1. Take advantage of available assistance, including unemployment benefits, HealthCare.gov special enrollment (which may be less expensive than COBRA), mortgage relief, emergency grants, and loans. If you have some money set aside to play with then you may want to take a look at westpac Bitcoin services to see how an investment in crypto could yield further financial assistance. Only do this if you are able to spare some money and have done thorough research.
2. Spend some time analyzing your finances, so you can budget effectively and identify your priorities. You might be in need of car insurance (for which you can consider using one sure or a similar company), or could be looking to invest in real estate, for which you should be tracking expenses (you can use pen and paper, a spreadsheet, or an app such as Mint or YNAB). For business expenses, consider using Wave Accounting; it’s free. Try to set aside some money; small amounts add up. If necessary, get a credit card to use when you’re in a pinch. SoFi might be one place you may want to visit for a credit card – they can come in useful at times like Christmas or birthdays, helping you to avoid blowing your whole pay on gift-giving.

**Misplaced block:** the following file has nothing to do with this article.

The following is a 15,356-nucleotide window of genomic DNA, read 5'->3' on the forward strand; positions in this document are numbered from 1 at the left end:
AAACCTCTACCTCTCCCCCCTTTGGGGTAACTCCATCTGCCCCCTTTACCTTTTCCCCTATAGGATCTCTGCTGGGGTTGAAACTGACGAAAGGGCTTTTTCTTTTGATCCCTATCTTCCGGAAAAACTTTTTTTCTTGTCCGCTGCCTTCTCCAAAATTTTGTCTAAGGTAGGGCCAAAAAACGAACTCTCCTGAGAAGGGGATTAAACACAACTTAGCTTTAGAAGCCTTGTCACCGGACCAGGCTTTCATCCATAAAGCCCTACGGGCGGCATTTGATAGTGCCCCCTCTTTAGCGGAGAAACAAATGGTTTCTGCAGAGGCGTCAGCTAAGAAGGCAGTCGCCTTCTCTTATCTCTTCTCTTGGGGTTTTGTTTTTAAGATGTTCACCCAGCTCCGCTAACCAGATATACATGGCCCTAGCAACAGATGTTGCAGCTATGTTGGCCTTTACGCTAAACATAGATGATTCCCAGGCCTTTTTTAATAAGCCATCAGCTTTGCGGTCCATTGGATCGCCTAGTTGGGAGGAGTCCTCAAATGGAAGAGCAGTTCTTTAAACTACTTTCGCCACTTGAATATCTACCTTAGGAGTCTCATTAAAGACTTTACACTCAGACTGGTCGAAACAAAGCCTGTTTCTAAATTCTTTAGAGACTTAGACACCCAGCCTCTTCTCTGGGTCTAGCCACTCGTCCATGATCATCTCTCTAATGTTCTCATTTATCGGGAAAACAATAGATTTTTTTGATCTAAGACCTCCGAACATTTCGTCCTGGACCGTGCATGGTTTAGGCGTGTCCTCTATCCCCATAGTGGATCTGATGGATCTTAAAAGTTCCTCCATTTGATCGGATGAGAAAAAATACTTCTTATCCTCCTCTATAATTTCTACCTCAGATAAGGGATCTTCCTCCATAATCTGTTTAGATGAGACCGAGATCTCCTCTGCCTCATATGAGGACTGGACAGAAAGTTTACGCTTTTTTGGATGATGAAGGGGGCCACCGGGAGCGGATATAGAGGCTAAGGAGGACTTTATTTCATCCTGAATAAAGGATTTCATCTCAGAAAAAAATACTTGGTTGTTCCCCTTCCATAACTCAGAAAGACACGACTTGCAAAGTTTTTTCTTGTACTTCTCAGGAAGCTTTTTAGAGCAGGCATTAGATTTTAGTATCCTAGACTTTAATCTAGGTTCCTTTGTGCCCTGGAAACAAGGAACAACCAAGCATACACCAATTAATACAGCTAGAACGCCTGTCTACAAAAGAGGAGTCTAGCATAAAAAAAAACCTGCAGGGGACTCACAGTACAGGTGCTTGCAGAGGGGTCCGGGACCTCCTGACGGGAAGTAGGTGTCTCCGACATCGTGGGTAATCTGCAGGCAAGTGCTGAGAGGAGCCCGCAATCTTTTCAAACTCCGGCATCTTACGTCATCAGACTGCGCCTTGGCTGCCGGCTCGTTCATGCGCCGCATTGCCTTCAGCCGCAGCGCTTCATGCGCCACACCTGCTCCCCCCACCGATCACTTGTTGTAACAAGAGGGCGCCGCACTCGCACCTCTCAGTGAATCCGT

3. Be intentional. Talk to creditors and renegotiate with your landlord, look into geico reviews to see if you can get cheaper car insurance, switch cable and internet provider and claim any perks you can from your credit card company. Get agreements in writing. Don’t fall prey to pandemic-related scams, like robocalls, herbal remedies, and text messages that ask for personal information.
Personal Finance Resources, University of Missouri Extension
Surviving Debt, published by the Consumer Law Center. The digital edition is free during the pandemic.
Coping with COVID-19: Financial Strategies for Creatives, part of our Business Edge professional development series, was presented via Zoom on June 2, 2020. Thanks to our speakers Graham McCaulley, Andrew Zumwalt, and Marco Pantoja, University of Missouri Extension